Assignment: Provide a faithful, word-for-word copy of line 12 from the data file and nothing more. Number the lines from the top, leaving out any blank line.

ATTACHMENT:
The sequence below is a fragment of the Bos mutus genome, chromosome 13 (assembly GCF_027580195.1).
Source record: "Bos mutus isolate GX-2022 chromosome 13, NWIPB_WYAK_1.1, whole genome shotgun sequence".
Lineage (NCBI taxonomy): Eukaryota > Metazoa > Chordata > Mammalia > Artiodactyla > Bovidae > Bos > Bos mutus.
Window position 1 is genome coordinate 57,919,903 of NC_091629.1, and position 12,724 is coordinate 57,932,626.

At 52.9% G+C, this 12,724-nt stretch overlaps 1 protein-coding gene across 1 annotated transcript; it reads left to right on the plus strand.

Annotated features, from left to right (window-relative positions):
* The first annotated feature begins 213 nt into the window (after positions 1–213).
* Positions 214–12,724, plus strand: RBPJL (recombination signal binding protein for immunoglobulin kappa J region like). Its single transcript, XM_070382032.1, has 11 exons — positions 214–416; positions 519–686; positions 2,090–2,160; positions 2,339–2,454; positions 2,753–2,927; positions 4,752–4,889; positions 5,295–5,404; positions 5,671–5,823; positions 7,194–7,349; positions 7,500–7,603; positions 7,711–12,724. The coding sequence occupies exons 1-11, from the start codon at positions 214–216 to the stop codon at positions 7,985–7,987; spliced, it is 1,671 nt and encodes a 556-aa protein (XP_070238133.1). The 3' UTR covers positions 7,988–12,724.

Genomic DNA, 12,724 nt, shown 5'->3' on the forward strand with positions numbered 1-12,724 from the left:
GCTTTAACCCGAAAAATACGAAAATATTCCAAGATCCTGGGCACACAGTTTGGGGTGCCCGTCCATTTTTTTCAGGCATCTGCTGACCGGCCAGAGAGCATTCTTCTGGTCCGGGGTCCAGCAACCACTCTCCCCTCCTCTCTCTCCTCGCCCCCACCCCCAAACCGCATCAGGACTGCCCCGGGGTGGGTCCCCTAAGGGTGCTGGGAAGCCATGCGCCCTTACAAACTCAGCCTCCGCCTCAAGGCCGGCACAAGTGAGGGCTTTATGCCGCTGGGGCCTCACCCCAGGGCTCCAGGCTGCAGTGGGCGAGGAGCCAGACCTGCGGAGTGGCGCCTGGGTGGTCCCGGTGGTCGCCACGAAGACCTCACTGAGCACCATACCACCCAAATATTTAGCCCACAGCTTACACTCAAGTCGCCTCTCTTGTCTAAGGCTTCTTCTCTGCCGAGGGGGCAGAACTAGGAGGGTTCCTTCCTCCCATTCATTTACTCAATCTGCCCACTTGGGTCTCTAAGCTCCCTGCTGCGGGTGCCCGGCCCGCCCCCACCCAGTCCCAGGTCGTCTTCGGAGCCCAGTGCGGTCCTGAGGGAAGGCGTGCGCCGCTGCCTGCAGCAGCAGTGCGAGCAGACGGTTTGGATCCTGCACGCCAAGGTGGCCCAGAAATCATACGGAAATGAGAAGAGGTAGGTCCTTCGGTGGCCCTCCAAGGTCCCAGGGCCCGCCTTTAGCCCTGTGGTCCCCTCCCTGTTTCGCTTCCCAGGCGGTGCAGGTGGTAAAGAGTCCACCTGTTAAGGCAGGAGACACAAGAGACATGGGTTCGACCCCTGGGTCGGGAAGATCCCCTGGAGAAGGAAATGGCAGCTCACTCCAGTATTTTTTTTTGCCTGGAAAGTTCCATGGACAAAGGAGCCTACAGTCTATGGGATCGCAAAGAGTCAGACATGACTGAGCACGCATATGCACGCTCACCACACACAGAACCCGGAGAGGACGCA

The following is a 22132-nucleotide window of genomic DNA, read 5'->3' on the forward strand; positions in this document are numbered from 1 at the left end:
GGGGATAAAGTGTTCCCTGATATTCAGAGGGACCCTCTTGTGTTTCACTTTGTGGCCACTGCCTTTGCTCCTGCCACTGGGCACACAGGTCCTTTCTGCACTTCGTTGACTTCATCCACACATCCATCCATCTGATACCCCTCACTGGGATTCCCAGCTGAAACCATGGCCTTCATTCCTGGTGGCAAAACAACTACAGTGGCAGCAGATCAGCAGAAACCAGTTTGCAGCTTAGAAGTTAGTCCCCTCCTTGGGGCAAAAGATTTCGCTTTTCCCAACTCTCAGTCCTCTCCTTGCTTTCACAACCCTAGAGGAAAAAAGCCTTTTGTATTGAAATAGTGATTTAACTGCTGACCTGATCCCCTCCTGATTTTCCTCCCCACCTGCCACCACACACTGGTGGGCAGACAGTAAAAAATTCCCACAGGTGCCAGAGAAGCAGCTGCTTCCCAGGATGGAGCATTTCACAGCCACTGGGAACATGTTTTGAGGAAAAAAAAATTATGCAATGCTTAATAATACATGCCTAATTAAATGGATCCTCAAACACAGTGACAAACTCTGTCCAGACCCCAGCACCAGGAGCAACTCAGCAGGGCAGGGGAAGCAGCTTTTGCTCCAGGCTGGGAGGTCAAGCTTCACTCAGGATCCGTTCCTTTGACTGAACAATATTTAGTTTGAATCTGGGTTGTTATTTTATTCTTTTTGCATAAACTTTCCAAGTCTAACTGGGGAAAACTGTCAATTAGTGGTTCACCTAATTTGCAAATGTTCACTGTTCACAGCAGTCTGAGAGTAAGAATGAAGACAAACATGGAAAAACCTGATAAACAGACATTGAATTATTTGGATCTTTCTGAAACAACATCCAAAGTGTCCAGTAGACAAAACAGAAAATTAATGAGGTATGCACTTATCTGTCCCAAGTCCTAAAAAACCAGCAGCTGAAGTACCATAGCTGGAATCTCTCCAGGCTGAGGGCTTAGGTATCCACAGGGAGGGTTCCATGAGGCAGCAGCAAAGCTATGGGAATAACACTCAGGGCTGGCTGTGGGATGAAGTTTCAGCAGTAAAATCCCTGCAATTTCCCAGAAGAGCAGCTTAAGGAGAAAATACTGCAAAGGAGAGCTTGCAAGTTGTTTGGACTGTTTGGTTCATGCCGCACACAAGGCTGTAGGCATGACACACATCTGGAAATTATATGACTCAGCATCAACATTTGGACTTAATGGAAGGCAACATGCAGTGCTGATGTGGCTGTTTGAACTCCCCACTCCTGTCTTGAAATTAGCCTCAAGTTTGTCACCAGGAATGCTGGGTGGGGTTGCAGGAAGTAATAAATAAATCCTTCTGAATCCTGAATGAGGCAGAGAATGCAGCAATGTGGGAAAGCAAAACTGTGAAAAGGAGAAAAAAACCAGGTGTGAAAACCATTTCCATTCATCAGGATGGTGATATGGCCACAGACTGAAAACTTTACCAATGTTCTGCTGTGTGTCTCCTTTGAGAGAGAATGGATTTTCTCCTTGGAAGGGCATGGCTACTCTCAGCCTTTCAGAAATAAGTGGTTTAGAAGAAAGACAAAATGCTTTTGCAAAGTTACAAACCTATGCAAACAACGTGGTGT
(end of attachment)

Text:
GGGGATAAAGTGTTCCCTGATATTCAGAGGGACCCTCTTGTGTTTCACTTTGTGGCCACTGCCTTTGCTCCTGCCACTGGGCACACAGGTCCTTTCTGCACTTCGTTGACTTCATCCACACATCCATCCATCTGATACCCCTCACTGGGATTCCCAGCTGAAACCATGGCCTTCATTCCTGGTGGCAAAACAACTACAGTGGCAGCAGATCAGCAGAAACCAGTTTGCAGCTTAGAAGTTAGTCCCCTCCTTGGGGCAAAAGATTTCGCTTTTCCCAACTCTCAGTCCTCTCCTTGCTTTCACAACCCTAGAGGAAAAAAGCCTTTTGTATTGAAATAGTGATTTAACTGCTGACCTGATCCCCTCCTGATTTTCCTCCCCACCTGCCACCACACACTGGTGGGCAGACAGTAAAAAATTCCCACAGGTGCCAGAGAAGCAGCTGCTTCCCAGGATGGAGCATTTCACAGCCACTGGGAACATGTTTTGAGGAAAAAAAAATTATGCAATGCTTAATAATACATGCCTAATTAAATGGATCCTCAAACACAGTGACAAACTCTGTCCAGACCCCAGCACCAGGAGCAACTCAGCAGGGCAGGGGAAGCAGCTTTTGCTCCAGGCTGGGAGGTCAAGCTTCACTCAGGATCCGTTCCTTTGACTGAACAATATTTAGTTTGAATCTGGGTTGTTATTTTATTCTTTTTGCATAAACTTTCCAAGTCTAACTGGGGAAAACTGTCAATTAGTGGTTCACCTAATTTGCAAATGTTCACTGTTCACAGCAGTCTGAGAGTAAGAATGAAGACAAACATGGAAAAACCTGATAAACAGACATTGAATTATTTGGATCTTTCTGAAACAACATCCAAAGTGTCCAGTAGACAAAACAGAAAATTAATGAGGTATGCACTTATCTGTCCCAAGTCCTAAAAAACCAGCAGCTGAAGTACCATAGCTGGAATCTCTCCAGGCTGAGGGCTTAGGTATCCACAGGGAGGGTTCCATGAGGCAGCAGCAAAGCTATGGGAATAACACTCAGGGCTGGCTGTGGGATGAAGTTTCAGCAGTAAAATCCCTGCAATTTCCCAGAAGAGCAGCTTAAGGAGAAAATACTGCAAAGGAGAGCTTGCAAGTTGTTTGGACTGTTTGGTTCATGCCGCACACAAGGCTGTAGGCATGACACACATCTGGAAATTATATGACTCAGCATCAACATTTGGACTTAATGGAAGGCAACATGCAGTGCTGATGTGGCTGTTTGAACTCCCCACTCCTGTCTTGAAATTAGCCTCAAGTTTGTCACCAGGAATGCTGGGTGGGGTTGCAGGAAGTAATAAATAAATCCTTCTGAATCCTGAATGAGGCAGAGAATGCAGCAATGTGGGAAAGCAAAACTGTGAAAAGGAGAAAAAAACCAGGTGTGAAAACCATTTCCATTCATCAGGATGGTGATATGGCCACAGACTGAAAACTTTACCAATGTTCTGCTGTGTGTCTCCTTTGAGAGAGAATGGATTTTCTCCTTGGAAGGGCATGGCTACTCTCAGCCTTTCAGAAATAAGTGGTTTAGAAGAAAGACAAAATGCTTTTGCAAAGTTACAAACCTATGCAAACAACGTGGTGT